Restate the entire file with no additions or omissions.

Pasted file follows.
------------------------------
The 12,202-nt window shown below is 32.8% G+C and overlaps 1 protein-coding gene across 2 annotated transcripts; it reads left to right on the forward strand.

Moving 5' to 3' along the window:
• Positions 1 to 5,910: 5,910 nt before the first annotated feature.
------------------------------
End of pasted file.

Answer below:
The 12,202-nt window shown below is 32.8% G+C and overlaps 1 protein-coding gene across 2 annotated transcripts; it reads left to right on the forward strand.

Moving 5' to 3' along the window:
• Positions 1 to 5,910: 5,910 nt before the first annotated feature.